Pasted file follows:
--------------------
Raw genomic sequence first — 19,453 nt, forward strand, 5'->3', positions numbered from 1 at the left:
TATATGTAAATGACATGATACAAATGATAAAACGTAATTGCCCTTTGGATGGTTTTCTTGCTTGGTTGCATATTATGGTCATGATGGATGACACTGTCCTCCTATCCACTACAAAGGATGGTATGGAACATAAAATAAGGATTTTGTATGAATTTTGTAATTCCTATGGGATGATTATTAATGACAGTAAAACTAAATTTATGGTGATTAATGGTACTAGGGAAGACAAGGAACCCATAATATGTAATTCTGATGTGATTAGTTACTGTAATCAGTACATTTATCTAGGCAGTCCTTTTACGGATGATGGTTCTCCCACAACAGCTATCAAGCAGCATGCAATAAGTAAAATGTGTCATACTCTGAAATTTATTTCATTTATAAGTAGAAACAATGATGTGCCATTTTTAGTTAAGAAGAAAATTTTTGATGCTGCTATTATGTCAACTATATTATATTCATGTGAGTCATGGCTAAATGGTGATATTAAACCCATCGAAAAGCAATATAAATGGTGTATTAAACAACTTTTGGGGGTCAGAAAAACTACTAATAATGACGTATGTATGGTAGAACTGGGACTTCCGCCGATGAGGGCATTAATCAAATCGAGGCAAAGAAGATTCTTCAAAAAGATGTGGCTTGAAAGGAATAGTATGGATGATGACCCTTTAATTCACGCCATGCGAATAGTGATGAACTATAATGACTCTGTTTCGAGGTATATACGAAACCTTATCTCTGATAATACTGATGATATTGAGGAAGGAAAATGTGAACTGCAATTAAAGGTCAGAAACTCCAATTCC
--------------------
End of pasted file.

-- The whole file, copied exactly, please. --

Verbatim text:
Raw genomic sequence first — 19,453 nt, forward strand, 5'->3', positions numbered from 1 at the left:
TATATGTAAATGACATGATACAAATGATAAAACGTAATTGCCCTTTGGATGGTTTTCTTGCTTGGTTGCATATTATGGTCATGATGGATGACACTGTCCTCCTATCCACTACAAAGGATGGTATGGAACATAAAATAAGGATTTTGTATGAATTTTGTAATTCCTATGGGATGATTATTAATGACAGTAAAACTAAATTTATGGTGATTAATGGTACTAGGGAAGACAAGGAACCCATAATATGTAATTCTGATGTGATTAGTTACTGTAATCAGTACATTTATCTAGGCAGTCCTTTTACGGATGATGGTTCTCCCACAACAGCTATCAAGCAGCATGCAATAAGTAAAATGTGTCATACTCTGAAATTTATTTCATTTATAAGTAGAAACAATGATGTGCCATTTTTAGTTAAGAAGAAAATTTTTGATGCTGCTATTATGTCAACTATATTATATTCATGTGAGTCATGGCTAAATGGTGATATTAAACCCATCGAAAAGCAATATAAATGGTGTATTAAACAACTTTTGGGGGTCAGAAAAACTACTAATAATGACGTATGTATGGTAGAACTGGGACTTCCGCCGATGAGGGCATTAATCAAATCGAGGCAAAGAAGATTCTTCAAAAAGATGTGGCTTGAAAGGAATAGTATGGATGATGACCCTTTAATTCACGCCATGCGAATAGTGATGAACTATAATGACTCTGTTTCGAGGTATATACGAAACCTTATCTCTGATAATACTGATGATATTGAGGAAGGAAAATGTGAACTGCAATTAAAGGTCAGAAACTCCAATTCC